In the end, the truest thing that can be said for “Chicago 10” is that, though Morgen did just about everything he could to make his movie unwatchable, the story was interesting enough to fight him to a draw.
The film chronicles the creative provocations of anti-war activists at the Democratic National Convention in 1968 in Chicago, and the police push-back. Two of the defendants, Abbie Hoffman and Jerry Rubin, were members of the newly-formed activist group, the Yippies. The Yippies were well known for their political street theater, which took on monumental proportions in Chicago during the convention. Other defendants, such as Rennie Davis and David Dellinger, represented the slightly more mainstream peace group, the National Mobilization Committee, or MOBE. A third defendant, Bobby Seale, was an organizer for the Black Panther Party.
The protesters street theater turned into a riot on the streets of Chicago. It is generally acknowledged now that it was Mayor Daley’s police who created the riot, not the protesters. But arguably this is exactly what the protesters wanted, since it showed quite concretely the lengths the authorities were willing to go to maintain order and perpetuate a repressive status quo based upon war and profits.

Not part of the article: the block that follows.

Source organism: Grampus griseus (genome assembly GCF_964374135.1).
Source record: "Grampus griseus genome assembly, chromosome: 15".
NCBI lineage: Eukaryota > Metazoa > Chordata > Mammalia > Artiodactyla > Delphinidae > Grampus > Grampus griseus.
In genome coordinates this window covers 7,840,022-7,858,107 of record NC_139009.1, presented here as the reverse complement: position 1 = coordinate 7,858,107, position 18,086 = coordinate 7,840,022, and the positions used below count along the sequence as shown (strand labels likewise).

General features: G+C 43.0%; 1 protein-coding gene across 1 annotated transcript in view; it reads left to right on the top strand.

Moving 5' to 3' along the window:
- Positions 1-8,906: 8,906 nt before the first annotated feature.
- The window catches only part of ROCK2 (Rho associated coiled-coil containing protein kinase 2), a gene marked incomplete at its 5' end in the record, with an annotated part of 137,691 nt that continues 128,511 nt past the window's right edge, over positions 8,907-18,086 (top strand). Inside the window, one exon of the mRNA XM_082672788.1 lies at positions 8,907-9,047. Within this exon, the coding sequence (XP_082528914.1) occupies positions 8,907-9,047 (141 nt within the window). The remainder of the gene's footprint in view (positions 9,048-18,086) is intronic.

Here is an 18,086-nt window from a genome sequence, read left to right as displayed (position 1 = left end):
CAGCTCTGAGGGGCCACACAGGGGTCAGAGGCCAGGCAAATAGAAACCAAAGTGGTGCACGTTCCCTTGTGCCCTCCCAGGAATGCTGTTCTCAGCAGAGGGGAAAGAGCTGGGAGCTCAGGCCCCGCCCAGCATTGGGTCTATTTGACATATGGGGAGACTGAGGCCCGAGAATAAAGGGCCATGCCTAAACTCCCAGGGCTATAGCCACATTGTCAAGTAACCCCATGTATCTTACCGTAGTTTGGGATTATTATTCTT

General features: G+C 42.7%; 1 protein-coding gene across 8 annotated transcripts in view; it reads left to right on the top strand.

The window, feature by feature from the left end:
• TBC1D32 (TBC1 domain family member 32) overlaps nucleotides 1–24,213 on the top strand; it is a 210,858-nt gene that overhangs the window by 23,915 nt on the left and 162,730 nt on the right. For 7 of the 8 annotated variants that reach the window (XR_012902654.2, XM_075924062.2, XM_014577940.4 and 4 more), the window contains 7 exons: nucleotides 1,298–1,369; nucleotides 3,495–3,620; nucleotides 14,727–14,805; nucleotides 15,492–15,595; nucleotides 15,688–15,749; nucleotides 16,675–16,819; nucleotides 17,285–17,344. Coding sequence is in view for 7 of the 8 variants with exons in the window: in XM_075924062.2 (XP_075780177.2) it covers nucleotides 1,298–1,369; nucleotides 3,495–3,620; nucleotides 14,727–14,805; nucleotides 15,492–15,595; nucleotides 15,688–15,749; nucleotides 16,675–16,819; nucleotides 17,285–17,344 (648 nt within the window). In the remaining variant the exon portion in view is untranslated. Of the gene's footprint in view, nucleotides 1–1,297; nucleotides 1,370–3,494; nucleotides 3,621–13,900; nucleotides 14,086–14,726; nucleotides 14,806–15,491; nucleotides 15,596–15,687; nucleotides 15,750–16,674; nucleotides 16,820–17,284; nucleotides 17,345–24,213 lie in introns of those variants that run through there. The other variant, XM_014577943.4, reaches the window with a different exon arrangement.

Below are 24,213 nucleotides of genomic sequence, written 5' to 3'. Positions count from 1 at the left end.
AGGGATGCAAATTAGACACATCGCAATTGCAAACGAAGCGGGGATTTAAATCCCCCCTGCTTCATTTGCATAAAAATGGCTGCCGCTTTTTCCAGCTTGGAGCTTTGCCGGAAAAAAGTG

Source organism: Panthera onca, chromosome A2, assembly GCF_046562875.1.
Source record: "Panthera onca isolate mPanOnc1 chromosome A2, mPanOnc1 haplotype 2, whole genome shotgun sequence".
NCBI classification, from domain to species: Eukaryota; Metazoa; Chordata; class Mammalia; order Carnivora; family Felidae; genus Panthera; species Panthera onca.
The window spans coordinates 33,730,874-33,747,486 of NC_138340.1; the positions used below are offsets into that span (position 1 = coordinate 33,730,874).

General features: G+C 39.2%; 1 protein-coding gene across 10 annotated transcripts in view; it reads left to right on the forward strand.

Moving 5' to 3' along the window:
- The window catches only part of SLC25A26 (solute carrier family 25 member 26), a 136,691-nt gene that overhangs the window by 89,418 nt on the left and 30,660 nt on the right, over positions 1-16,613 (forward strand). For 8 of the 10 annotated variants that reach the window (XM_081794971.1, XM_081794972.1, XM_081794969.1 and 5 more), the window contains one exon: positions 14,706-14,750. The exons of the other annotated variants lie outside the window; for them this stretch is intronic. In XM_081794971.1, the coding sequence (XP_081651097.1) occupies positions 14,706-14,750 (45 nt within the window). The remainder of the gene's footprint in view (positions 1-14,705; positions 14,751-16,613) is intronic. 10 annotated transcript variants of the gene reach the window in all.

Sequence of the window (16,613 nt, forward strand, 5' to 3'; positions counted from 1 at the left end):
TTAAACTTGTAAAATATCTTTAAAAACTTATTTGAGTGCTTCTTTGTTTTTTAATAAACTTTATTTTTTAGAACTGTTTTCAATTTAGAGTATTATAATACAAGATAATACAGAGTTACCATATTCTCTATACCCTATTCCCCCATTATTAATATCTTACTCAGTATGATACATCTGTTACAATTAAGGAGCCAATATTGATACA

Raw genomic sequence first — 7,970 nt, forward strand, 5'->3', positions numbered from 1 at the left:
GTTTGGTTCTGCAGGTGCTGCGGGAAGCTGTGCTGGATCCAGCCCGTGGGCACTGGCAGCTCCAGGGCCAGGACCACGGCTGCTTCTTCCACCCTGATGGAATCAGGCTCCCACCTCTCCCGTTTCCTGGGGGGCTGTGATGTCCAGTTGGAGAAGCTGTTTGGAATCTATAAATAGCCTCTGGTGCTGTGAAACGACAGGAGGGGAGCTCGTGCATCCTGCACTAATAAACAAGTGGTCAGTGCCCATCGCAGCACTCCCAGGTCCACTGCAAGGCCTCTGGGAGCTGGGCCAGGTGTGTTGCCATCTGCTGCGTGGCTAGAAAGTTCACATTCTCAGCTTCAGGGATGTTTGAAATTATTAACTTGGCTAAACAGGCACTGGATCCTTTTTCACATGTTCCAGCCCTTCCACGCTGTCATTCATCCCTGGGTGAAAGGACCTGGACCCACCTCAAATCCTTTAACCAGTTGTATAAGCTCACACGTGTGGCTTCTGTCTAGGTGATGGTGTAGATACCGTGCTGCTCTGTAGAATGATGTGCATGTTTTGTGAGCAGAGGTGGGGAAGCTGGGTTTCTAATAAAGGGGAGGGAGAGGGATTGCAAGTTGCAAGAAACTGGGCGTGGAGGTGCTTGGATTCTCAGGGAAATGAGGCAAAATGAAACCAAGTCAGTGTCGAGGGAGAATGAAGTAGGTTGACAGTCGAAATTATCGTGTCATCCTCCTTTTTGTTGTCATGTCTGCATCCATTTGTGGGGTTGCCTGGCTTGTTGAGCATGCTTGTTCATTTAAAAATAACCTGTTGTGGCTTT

When they went on trial, the leaders of the protest at the Democratic convention in 1968 brought their theater out of the streets and into the courtroom. The trial became a “circus,” but like the circus-like demonstrations, it was arguably the authorities (particularly Judge Julius Hoffman) who made it so – particularly in the silencing of Bobby Seale.
Chicago 10 and the Counterculture
Earlier in the semester, when we viewed Apocalypse Now, we discussed the American counterculture of the 1960s and 1970s, which was characterized by newer, looser conceptions of “sex, drugs, and rock-n-roll,” and, eventually, anti-war protest. I posted a blog entry in which I argued that Apocalypse Now shows the “dark side” of the counterculture, reflecting the moral exhaustion the followed the conclusion of the Vietnam War and the Watergate scandal (which forced the resignation of President Richard Nixon in 1974).